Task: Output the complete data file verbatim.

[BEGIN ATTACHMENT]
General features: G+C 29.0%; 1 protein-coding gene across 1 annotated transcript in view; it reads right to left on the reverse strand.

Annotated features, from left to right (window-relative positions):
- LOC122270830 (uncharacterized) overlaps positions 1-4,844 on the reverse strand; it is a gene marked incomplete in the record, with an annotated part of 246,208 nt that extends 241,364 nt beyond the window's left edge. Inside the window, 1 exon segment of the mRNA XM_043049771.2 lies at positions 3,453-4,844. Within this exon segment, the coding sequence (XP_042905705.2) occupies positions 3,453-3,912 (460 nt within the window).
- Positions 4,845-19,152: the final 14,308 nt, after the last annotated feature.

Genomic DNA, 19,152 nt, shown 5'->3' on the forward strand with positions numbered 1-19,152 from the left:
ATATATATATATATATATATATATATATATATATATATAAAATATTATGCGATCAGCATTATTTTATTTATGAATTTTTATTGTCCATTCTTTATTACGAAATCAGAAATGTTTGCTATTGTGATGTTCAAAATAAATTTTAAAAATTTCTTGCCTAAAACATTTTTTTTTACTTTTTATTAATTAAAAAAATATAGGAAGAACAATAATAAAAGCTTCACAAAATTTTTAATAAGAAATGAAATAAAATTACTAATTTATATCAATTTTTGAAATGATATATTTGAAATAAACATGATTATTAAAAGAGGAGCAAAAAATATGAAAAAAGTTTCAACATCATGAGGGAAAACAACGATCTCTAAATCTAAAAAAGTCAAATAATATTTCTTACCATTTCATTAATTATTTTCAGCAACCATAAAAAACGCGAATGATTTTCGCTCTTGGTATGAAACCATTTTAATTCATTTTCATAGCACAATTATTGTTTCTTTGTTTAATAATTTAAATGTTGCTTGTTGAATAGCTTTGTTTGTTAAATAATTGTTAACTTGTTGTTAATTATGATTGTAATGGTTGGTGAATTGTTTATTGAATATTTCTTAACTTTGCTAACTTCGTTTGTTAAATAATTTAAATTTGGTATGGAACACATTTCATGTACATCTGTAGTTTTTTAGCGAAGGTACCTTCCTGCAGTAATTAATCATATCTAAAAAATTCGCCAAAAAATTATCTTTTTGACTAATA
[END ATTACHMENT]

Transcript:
General features: G+C 29.0%; 1 protein-coding gene across 1 annotated transcript in view; it reads right to left on the reverse strand.

Annotated features, from left to right (window-relative positions):
- LOC122270830 (uncharacterized) overlaps positions 1-4,844 on the reverse strand; it is a gene marked incomplete in the record, with an annotated part of 246,208 nt that extends 241,364 nt beyond the window's left edge. Inside the window, 1 exon segment of the mRNA XM_043049771.2 lies at positions 3,453-4,844. Within this exon segment, the coding sequence (XP_042905705.2) occupies positions 3,453-3,912 (460 nt within the window).
- Positions 4,845-19,152: the final 14,308 nt, after the last annotated feature.

Genomic DNA, 19,152 nt, shown 5'->3' on the forward strand with positions numbered 1-19,152 from the left:
ATATATATATATATATATATATATATATATATATATATAAAATATTATGCGATCAGCATTATTTTATTTATGAATTTTTATTGTCCATTCTTTATTACGAAATCAGAAATGTTTGCTATTGTGATGTTCAAAATAAATTTTAAAAATTTCTTGCCTAAAACATTTTTTTTTACTTTTTATTAATTAAAAAAATATAGGAAGAACAATAATAAAAGCTTCACAAAATTTTTAATAAGAAATGAAATAAAATTACTAATTTATATCAATTTTTGAAATGATATATTTGAAATAAACATGATTATTAAAAGAGGAGCAAAAAATATGAAAAAAGTTTCAACATCATGAGGGAAAACAACGATCTCTAAATCTAAAAAAGTCAAATAATATTTCTTACCATTTCATTAATTATTTTCAGCAACCATAAAAAACGCGAATGATTTTCGCTCTTGGTATGAAACCATTTTAATTCATTTTCATAGCACAATTATTGTTTCTTTGTTTAATAATTTAAATGTTGCTTGTTGAATAGCTTTGTTTGTTAAATAATTGTTAACTTGTTGTTAATTATGATTGTAATGGTTGGTGAATTGTTTATTGAATATTTCTTAACTTTGCTAACTTCGTTTGTTAAATAATTTAAATTTGGTATGGAACACATTTCATGTACATCTGTAGTTTTTTAGCGAAGGTACCTTCCTGCAGTAATTAATCATATCTAAAAAATTCGCCAAAAAATTATCTTTTTGACTAATA